The Drawers - Osvaldo Ramirez Castillo  Commentary written by Zachari Logan

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With a sensuous and menacing propinquity, the work of Osvaldo Ramirez Castillo at once arrests, pulling the viewer into a nightmarish story filled with phantasmagoric monsters and iconic images of popular, political and religious figures, elicited through a sequence of fragmented memories. In a way cinematic, reminiscent of Terry Gilliam's film Brazil, these drawings also invoke references to both Francisco Goya's Disasters of War etchings and his Black Paintings along with other historic political works, such as, Theodore Géricault's Raft of the Medusa. Like the works of these great artists, Castillo draws on themes of psychosis, suffering and mortality in states of flux, illustrated on paper as personal and collective recountings.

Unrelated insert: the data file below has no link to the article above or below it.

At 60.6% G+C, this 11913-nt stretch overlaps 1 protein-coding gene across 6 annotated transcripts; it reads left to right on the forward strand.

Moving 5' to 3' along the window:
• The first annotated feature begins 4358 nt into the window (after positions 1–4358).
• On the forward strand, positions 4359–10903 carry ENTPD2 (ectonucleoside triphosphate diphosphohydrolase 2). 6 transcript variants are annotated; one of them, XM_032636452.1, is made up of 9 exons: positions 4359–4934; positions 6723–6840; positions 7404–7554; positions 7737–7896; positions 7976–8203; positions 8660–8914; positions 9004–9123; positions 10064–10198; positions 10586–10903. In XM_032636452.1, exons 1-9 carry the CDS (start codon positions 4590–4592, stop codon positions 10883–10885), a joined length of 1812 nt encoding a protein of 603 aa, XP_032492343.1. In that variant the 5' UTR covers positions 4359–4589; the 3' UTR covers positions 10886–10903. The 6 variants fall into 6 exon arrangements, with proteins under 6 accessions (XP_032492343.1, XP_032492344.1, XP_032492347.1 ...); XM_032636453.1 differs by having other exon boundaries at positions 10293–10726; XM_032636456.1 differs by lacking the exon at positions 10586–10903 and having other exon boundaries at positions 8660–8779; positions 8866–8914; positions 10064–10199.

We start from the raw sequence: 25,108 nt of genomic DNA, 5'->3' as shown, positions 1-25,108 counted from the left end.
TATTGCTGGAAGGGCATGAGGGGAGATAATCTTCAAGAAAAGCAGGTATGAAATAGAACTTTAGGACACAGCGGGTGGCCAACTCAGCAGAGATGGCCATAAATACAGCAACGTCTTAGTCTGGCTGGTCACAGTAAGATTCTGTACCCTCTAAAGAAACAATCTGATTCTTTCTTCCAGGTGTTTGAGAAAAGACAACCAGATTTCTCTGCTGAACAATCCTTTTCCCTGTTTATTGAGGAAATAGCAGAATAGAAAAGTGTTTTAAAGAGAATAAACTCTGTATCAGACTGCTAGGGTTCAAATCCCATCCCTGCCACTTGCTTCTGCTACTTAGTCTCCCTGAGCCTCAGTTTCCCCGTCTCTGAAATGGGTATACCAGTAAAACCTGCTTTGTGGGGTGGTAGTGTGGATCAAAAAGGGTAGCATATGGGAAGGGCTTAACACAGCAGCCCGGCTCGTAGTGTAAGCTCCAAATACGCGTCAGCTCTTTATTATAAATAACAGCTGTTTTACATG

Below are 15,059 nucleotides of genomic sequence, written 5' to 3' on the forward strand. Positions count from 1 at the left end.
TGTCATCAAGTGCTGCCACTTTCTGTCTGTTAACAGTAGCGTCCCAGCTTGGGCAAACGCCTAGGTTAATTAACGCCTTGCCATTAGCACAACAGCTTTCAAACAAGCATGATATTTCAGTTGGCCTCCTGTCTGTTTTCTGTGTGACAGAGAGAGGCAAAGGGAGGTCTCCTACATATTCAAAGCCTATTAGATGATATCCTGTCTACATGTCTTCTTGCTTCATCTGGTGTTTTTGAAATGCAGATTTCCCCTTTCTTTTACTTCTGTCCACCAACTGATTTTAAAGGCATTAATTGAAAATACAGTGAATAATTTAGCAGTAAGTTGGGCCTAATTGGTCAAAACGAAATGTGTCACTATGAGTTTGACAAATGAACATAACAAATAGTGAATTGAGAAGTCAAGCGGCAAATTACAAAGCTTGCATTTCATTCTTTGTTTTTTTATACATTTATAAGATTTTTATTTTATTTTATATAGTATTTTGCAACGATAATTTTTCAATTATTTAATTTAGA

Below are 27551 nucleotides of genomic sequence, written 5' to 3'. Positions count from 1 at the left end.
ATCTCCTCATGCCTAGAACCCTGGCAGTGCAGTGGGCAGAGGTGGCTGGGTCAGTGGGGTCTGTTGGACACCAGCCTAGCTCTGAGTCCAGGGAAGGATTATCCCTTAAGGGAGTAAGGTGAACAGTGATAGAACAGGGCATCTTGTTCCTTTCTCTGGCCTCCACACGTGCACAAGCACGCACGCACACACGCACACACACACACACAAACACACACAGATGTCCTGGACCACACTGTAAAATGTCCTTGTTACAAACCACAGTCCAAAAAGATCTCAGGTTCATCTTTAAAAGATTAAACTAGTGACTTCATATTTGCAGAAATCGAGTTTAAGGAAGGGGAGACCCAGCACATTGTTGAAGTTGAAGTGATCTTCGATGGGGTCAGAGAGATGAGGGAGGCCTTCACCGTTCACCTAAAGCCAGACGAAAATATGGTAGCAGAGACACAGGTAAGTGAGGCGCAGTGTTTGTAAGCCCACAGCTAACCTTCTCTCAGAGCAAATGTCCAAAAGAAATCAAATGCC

Castillo's Drawings are consummately drafted, unflinchingly visceral sites of personal identity and history, a history lived defiant of sterile versions that have been politically endorsed. Each character has been hauntingly realized, a part of the narrative whether in a state of grotesque majesty or tragic subjection adding to the creation of a mythic landscape. The dissemination of chaos in these drawings exposes the clumsiness and utter depravity with which lived experiences intersect and inform the world around us. The myriad of creatures and mutations of bodies both trussed and in a state of violent domination transfix a notion of evolution wrought out of pain and loss. These masterfully constructed renderings act as psychic stage-sets, sites of confrontation with the past, and are brave acts of remembering.

Copyright © 2006,  Zachari Logan